While the invention is particularly directed to the preparation of thionacetamide, it is generally applicable to the preparation of higher thionamides such as are derived from the reaction of hydrogen sulfide with: 1 Aliphatic nitriles such as propionitrile, butyronitrile, valeronitrile, or caprylonitrile, (2) Aromatic nitriles Heterocyclic nitriles such as nicotinonitrile, picolinonitrile, or N-rnorpholinonitriles, (4) Phenylacetonitriles.
EXPERIMENTAL 0 EXAMPLE 1 Acetonitrile, 164.2 g. (4.0 moles), and 3.7 g. (0.05 mole) of diethylamine were placed in a one liter stainless steel autoclave equipped with inlets for hydrogen sulfide and nitrogen, a stirrer, pressure gauge, thermocouple and recorder to record and control the temperature of the reaction. The autoclave was sealed, purged first with nitrogen (although such elimination of air fromthe reactor is not essential) and then with hydrogen sulfide. Hydrogen sulfide gas was then added until the pressure was lbs. per square inch, and this pres sure was maintained by continuous addition of hydrogen sulfide gas for 2 hours while the autoclave was heated at l00105 C. Then the autoclave was cooled to about 10 C. and depressurized. The reaction product was removed as a thick slurry in toluene, filtered, washed with chloroform and dried under vacuum at room temperature. The product thus obtained was somewhat impure, melting at 100-115 C. On recrystallization from xylene, it was obtained as white crystals melting at 112-l 16 C. The yield was 270 g. of thionacetamide (90 percent based on acetonitrile).
EXAMPLE 2 EXAMPLE 3 The procedure of Example 1 was repeated, except that 7.2 g. diisopropylamine were used and the autoclave was heated at 100-405 C. and maintained at 100 lbs. per square inch pressure for four hours. A quantitative yield of crude thionacetamide, having a melting point of 100-105 C., was obtained.
EXAMPLE 4 The procedure of Example 1 was repeated except that 14.6 g. (0.2 mole) of diethylamine were used, and the pressure of hydrogen sulfide gas was 90 lbs. per squarev inch. The temperature of the system was maintained between 85-90C. for 3 hours. The yield of product of melting point 105108 C. was 73 percent based on acetonitrile used.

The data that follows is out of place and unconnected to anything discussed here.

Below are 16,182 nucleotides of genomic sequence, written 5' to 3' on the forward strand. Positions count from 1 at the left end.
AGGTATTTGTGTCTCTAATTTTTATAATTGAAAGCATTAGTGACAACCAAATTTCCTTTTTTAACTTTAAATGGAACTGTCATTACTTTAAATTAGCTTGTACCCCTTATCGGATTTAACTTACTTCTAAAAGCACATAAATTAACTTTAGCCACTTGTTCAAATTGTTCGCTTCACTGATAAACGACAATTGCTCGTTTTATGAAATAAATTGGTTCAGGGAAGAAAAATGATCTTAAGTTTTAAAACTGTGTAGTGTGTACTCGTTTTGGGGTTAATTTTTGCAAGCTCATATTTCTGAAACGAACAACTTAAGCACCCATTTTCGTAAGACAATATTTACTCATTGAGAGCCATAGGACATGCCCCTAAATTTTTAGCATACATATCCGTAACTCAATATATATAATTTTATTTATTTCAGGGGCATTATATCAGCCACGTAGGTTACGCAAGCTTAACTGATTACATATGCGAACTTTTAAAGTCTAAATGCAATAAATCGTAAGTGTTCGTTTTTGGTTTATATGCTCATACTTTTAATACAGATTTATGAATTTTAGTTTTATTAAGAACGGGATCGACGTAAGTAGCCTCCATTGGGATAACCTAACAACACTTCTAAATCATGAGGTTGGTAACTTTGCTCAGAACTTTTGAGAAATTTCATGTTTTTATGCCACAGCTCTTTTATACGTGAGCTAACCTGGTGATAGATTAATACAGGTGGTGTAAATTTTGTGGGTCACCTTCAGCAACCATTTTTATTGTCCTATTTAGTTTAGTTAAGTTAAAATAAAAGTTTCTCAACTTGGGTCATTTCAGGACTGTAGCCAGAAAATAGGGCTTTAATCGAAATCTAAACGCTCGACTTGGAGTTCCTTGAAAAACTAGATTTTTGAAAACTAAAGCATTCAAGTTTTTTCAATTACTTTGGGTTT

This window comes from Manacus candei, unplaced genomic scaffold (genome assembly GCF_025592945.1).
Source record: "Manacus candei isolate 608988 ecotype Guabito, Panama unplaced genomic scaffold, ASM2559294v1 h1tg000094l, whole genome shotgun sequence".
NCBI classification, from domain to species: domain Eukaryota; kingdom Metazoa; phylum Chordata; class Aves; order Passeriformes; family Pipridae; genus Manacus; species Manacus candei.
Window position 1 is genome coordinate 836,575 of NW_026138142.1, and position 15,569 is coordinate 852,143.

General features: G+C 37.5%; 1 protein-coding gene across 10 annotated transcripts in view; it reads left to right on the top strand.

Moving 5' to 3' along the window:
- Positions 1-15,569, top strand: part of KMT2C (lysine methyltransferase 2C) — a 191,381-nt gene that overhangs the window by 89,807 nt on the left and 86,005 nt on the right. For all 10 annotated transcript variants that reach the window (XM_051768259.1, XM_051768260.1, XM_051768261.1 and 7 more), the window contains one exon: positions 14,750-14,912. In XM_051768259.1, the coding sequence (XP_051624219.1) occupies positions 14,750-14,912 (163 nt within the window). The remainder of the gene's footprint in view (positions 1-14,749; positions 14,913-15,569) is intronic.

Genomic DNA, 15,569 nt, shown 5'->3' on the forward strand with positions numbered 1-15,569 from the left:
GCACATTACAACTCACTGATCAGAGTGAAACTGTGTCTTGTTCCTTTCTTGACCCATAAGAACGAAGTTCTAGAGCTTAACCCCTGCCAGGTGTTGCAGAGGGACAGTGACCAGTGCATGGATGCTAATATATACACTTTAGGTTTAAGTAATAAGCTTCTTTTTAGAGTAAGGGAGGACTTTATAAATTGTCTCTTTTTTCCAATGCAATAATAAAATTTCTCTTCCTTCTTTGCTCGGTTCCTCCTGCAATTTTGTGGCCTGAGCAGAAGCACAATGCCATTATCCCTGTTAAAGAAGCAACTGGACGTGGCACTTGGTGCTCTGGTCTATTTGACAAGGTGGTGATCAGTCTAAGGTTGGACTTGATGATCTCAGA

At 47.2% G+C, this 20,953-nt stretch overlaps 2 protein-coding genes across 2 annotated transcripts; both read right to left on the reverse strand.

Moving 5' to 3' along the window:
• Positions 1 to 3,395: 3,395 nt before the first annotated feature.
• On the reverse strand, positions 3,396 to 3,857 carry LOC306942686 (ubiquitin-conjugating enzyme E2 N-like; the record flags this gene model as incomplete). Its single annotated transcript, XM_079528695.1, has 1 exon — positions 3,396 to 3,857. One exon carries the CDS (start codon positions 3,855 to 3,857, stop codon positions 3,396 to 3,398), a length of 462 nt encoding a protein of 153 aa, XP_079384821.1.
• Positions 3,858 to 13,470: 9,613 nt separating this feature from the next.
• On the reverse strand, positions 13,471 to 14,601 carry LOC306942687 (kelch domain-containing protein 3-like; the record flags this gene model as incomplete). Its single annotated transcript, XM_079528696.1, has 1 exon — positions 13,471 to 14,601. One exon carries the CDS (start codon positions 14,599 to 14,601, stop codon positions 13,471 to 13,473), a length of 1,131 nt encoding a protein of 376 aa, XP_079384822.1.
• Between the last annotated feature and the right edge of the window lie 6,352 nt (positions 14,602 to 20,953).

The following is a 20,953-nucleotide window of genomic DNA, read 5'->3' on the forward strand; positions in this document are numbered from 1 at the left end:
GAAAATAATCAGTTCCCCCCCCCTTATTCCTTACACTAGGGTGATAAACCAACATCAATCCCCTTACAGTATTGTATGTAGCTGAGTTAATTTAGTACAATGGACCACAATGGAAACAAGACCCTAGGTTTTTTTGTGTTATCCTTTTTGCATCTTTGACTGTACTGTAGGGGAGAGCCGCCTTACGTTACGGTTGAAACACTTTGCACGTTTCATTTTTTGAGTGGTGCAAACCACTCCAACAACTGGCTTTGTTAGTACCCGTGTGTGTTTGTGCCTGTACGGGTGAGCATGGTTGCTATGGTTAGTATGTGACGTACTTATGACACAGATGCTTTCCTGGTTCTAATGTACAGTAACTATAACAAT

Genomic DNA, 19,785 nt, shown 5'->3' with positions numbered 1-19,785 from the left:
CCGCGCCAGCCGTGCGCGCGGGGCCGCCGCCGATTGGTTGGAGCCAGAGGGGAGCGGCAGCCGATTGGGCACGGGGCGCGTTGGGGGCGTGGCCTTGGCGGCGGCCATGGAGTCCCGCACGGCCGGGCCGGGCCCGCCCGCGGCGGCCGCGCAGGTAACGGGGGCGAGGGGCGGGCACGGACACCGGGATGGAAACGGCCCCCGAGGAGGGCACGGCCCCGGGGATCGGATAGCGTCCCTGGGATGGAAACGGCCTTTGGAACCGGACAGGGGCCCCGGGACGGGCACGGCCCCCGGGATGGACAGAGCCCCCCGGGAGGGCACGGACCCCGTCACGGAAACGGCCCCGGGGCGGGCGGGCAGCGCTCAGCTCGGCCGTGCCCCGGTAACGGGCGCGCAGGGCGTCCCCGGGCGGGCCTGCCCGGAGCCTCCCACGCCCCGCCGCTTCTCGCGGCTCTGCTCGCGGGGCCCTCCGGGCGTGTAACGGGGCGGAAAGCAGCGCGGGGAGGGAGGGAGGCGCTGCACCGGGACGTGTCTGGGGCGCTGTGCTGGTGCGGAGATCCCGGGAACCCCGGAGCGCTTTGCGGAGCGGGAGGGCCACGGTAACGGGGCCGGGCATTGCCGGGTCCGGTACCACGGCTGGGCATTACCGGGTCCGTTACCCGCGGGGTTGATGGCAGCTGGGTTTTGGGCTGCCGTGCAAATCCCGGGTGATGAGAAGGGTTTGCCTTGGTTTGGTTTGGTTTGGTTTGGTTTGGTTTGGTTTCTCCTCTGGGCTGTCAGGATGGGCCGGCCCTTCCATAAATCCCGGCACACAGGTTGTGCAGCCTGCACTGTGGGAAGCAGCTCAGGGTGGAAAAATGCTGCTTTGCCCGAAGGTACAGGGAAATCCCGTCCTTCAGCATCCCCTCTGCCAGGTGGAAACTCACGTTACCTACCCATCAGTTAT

EXAMPLE 5 The procedure of Example 4 was repeated. 82 g. (2 moles) of acetonitrile were reacted with hydrogen sulfide gas under 90 lbs. per square inch pressure in the presence of 14.6 g. (0.2 mole) of diethylamine. The reaction mixture was maintained at 80-90 C. for 3 hours. The yield was 82 g. representing 55 percent based on the amount of acetonitrile used.
Examples 4 and 5 demonstrate that, when the molar ratio of amine to aliphatic nitrile is increased above 1:80, the yield of the desired product falls off drastically. 1n Example 4, the molar ratio is 1:20, and in Example 5, 1:10.
EXAMPLE 6 Into a one liter stainless steel autoclave (equipped as specified in Example 1 390 g. acetonitrile (9.5 moles) were charged together with 7.1 g. (0.12 mole) of ethanolamine. The autoclave was sealed, purged with nitrogen and then with hydrogen sulfide and then 198 g. (5.8 moles) hydrogen sulfide were added to the reactor at about 5l00 C. The reaction mixture was heated gradually to 125 C. for 15 minutes, cooled to 80 C. and maintained at this temperature for 2 hours. The autoclave was cooled to 10 C., opened and the reaction product removed as a thick slurry in acetonitrile. It was filtered, washed with acetonitrile and vacuum dried at room temperature. This gave 398 g. of white crystalline thionacetamide as a residue. An additional 24 g. were recovered by distilling the unreacted nitrile. The overall yield was 93 percent based on the amount of hydrogen sulfide used. The melting point of the product was 108-1 1 1 C.
EXAMPLE 7 Using the procedure of Example 1, 64.8 g. (0.94
mole) of butyronitrile were reacted with hydrogen sulfide gas maintained at 250 lbs. per square inch pressure in the presence of 3.6 g. (0.035 mole) of diisopropylamine at 100-105 C. for about 3 hours. The autoclave was cooled to 10 C. and depressurized. The reaction product was recovered as a red-yellow oily liquid decomposing on distillation. The yield of butyrothionamide was g., corresponding to 72 percent of theory based on the nitrile employed.
EXAMPLE 8 103 g. (1 mole) of benzonitrile, 3.7 g. (0.05 mole) of diethylamine and 200 ml. absolute ethanol were placed in the stainless steel reactor of Example 1. Then, 34 g. (1 mole) of hydrogen sulfide gas were added to the reaction mixture at room temperature and the reactor was heated to C. for 2 hours. At the end of the reaction, the autoclave was cooled to 10 C. and the product was recovered by removing the alcohol on a steam bath under reduced pressure. The yield of benzothionamide melting at 1 13-1 15 C. was 133 g. or 98 percent of theory based on the nitrile used.
EXAMPLE 9 Using the procedure of Example 8, 87.8 g. (0.75 mole) m-tolunitrile were reacted with 25.5 g. (0.75 mole) hydrogen sulfide gas in the presence of 3.7 g. (0.05 mole) of diethylamine and 200 ml. ethanol at 100 C. for 2 hours. The yield of m-toluthionamide melting at 8284 C. was 98 g. or 86 percent of theory based on the nitrile used.
EXAMPLE 10 Applying the same procedure of Example 9, 53 g. (0.5 mole) of nicotinonitrile were reacted with 17 g. (0.5 mole) of hydrogen sulfide gas in the presence of 1.8 g. (0.02 mole) of diethylamine and 200 ml. ethanol at 100 C. for 2 hours. The yield of nicotinothionamide, melting at 190193 C., was 65g. or 93 percent of theory based on the amount of nicotinonitrile used.
EXAMPLE 1 l.